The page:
Kyle McGinn of Dead Rhetoric recently conducted an interview with frontman Hansi Kürsch of German power metal veterans BLIND GUARDIAN. A few excerpts from the chat follow below.
Dead Rhetoric: This [BLIND GUARDIAN's new all-orchestral album, "Twilight Orchestra: Legacy Of The Dark Lands"] was done for over a 20-year span. What sort of feeling does it finally coming out give you?
Hansi: "I'm relieved, and I'm just happy that we have come to the point where everyone involved — it's ready for people to listen to it. I'm overwhelmed still by the amount of work, but I'm more than just proud to have accomplished it and having the chance to give it to the people. That people will have a chance to listen to it — that's a relief! Over the years, we've been talking about that so many times. We've had to describe what it would sound like, and what it would be about, musically. I could literally see the question marks over the heads of people who never really understood what we were trying to say. If you haven't listened to it, it's very difficult to get an idea of what we are talking about. But once you have listened to it, you just figure, 'It makes sense, what the guys have spoken about for twenty years now.'"
Dead Rhetoric: There's obviously no metal band in the background but how do you feel that the "Twilight Orchestra" differs from the traditional BLIND GUARDIAN experience outside of that?
Hansi: "It does a lot of storytelling, and I believe that is what BLIND GUARDIAN is standing for as well. Now we have a combined conceptual album, but even if each BLIND GUARDIAN album isn't always a concept album, you still have these narrative aspects on each of them. This might be defined a little bit stronger on this album, but it shouldn't be different than what we have been doing since 'Nightfall In Middle Earth', at least. I believe the exploration of musical territories, not just because of using the classical instruments, but also in the way that we treated them — and sometimes abused them. They were supposed to do things that they would not normally do in a traditional orchestral arrangement. Some of them go into a metal direction, some go into a more jazzy direction and the orchestra had to play this in a classical way and capture these elements as well. That differs from what we do in BLIND GUARDIAN. Also, my singing might be a bit more elaborated in terms of dynamics and the way that I express myself. Other than that, it's certainly in the tradition of BLIND GUARDIAN."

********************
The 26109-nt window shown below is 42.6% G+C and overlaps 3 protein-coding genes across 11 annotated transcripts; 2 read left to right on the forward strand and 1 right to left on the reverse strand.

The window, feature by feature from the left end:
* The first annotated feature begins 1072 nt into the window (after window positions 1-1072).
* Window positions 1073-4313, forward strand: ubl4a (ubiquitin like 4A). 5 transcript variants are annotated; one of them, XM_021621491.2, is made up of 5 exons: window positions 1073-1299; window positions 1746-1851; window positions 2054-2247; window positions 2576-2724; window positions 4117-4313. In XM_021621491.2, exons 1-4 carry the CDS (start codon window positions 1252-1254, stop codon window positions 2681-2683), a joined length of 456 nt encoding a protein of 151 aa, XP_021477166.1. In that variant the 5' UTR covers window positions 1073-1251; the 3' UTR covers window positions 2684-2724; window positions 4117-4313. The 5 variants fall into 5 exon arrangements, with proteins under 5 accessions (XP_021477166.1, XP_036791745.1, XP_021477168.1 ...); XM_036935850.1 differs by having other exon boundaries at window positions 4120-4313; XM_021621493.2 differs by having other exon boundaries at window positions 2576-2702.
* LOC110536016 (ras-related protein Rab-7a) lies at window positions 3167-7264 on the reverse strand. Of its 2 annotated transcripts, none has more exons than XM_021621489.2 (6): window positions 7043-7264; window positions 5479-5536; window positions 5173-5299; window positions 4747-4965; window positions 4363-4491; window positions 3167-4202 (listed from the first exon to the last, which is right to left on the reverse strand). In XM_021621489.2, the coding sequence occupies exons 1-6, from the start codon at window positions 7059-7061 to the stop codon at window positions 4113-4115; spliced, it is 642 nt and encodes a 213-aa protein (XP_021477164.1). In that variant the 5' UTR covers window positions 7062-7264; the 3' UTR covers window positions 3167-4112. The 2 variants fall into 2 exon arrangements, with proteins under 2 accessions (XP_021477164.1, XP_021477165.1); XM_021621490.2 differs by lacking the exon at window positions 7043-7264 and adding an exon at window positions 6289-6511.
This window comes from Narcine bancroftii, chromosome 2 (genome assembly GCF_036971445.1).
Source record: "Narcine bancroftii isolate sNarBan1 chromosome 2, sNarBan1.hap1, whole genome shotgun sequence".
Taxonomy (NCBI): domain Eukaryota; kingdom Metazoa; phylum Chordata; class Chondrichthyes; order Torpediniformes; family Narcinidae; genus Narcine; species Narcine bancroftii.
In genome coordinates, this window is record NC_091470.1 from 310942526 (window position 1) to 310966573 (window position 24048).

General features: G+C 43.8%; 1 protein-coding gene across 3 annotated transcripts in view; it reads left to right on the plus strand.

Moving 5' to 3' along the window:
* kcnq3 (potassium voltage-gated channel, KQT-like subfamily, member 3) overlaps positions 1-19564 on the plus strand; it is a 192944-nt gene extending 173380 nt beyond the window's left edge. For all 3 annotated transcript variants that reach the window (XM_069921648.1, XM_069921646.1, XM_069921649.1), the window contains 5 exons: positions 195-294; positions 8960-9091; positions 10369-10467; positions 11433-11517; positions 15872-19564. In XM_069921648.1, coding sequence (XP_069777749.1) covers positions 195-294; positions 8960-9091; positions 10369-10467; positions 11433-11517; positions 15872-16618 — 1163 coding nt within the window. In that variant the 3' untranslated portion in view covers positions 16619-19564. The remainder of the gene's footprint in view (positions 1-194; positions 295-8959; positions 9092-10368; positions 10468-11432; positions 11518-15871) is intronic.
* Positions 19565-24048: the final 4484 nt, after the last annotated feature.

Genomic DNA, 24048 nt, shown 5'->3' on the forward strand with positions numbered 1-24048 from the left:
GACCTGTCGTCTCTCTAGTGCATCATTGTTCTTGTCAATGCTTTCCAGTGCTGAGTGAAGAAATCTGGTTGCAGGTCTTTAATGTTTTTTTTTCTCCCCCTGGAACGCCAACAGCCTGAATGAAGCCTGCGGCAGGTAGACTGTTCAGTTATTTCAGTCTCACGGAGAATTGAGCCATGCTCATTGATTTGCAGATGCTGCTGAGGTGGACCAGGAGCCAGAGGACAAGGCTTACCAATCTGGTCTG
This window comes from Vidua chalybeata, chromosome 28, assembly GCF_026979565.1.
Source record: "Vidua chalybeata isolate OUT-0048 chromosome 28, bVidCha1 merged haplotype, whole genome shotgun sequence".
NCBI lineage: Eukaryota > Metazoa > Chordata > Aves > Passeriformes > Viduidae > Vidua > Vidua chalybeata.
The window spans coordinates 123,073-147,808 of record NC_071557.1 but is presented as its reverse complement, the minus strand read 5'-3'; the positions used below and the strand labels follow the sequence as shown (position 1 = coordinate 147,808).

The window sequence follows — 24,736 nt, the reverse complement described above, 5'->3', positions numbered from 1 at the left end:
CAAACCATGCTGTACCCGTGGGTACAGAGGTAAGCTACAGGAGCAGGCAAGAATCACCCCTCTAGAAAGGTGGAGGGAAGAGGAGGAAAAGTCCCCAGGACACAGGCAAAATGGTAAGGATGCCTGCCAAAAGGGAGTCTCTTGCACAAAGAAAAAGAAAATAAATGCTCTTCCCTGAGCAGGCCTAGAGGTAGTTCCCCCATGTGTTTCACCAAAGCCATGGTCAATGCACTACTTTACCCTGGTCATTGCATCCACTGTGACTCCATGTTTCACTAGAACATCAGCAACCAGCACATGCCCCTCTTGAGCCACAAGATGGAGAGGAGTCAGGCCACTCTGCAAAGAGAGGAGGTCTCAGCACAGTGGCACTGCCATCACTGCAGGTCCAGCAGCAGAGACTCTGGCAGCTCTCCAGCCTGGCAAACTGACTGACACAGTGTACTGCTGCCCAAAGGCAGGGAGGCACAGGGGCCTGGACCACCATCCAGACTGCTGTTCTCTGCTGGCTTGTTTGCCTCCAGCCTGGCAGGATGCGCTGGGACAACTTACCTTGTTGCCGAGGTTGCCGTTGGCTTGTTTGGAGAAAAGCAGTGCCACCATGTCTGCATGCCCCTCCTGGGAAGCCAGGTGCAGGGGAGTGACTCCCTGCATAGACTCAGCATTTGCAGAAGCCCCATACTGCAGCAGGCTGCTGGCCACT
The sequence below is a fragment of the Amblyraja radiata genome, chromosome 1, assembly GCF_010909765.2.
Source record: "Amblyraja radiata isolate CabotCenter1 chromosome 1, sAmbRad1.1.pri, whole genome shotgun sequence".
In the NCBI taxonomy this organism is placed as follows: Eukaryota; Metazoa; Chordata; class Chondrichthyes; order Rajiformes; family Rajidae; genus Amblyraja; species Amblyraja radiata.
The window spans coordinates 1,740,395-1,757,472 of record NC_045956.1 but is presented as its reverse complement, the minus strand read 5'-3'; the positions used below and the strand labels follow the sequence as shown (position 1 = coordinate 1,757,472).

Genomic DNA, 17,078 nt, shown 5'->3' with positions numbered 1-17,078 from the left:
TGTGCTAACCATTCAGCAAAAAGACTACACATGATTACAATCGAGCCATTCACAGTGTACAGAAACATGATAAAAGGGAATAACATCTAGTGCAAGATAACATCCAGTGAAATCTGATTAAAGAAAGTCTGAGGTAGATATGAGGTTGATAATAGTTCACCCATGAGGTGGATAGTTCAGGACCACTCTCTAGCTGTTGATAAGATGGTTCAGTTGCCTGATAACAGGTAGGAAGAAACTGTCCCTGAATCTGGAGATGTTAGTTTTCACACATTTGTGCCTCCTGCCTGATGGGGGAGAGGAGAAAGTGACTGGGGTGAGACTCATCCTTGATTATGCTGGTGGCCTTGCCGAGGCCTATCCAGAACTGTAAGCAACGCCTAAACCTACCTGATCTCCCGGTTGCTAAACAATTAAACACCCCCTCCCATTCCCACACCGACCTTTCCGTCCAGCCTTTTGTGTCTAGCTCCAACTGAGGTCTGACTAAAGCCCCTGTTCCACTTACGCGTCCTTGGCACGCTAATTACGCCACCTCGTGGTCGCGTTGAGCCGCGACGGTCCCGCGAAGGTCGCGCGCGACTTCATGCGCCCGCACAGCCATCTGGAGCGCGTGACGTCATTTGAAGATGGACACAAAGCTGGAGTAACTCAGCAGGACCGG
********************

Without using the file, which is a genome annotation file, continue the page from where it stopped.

Dead Rhetoric: So, do you feel that some of the songs could be translated in such a way that you could play them live with BLIND GUARDIAN?
Hansi: "Yes [laughs], that is very likely and very possible. We've had a few discussions about this during the creation process and production process. At the very end, we decided that the original intention was to be without using a metal band, but of course, we discussed using a metal band to make it more understandable for people to see what the album was about. But we didn't feel the necessity. The second step, after everyone had an idea about the original intention — it could be doable, but what we realized is that once we go into such a direction, the whole thing needs to be rearranged. We need to create space for the band, which means the orchestra as to take a step back. It also means that the orchestra has to be recorded again and rearranged. It would be very difficult, though it is doable. Though it's very unlikely that we are going to do this within the next two years. I'd rather see this as the beginning of another BLIND GUARDIAN experience, and we will bring this to the stage at a later time. For now, we have just released the album and we will immediately start he production for a new heavy metal BLIND GUARDIAN album, for which we have already composed most of the songs. That's our mission for the next year and after that we will for sure come up with at least a few shows featuring 'Legacy Of The Dark Lands' in the classical orchestration garment in the way that it was originally intended to be performed."
Dead Rhetoric: What do you have planned for 2020? You've already mentioned the new BLIND GUARDIAN album.
Hansi: "There's a lot of production for BLIND GUARDIAN, that's for sure. I would think this will occupy most of the year. My ideal schedule looks like we will end up handing in the next BLIND GUARDIAN album to the record label in September or October at the very latest. What I have on the agenda for 2020 is the release of the next DEMONS & WIZARDS album. We did some touring over the summer and it was quite an impressive experience to bring DEMONS & WIZARDS to the stage in a real touring format for the first time and see how the people reacted. It was a very pleasant surprise. At the same time, when we had some off time, we finished the successor for 'Touched By The Crimson King', and it's a very intense metal album. It will be released in the beginning of next year. Jon [Schaffer, also of ICED EARTH] and I discussed if that there is a chance for us to free up a few spots to add DEMONS & WIZARDS shows, but that is up in the air. The album will be released in the first half of 2020 and this is something that people can really look out for. It's a very vivid, entertaining and classy album."
You can read the entire interview at this location.
"Twilight Orchestra: Legacy Of The Dark Lands" was released November 8 via Nuclear Blast.
To create the concept, lead guitarist André Olbrich and Kürsch worked alongside German bestselling author Markus Heitz, whose latest novel, "Die Dunklen Lande", was released on March 1. The book is set in 1629 and contains the prequel to "Legacy Of The Dark Lands".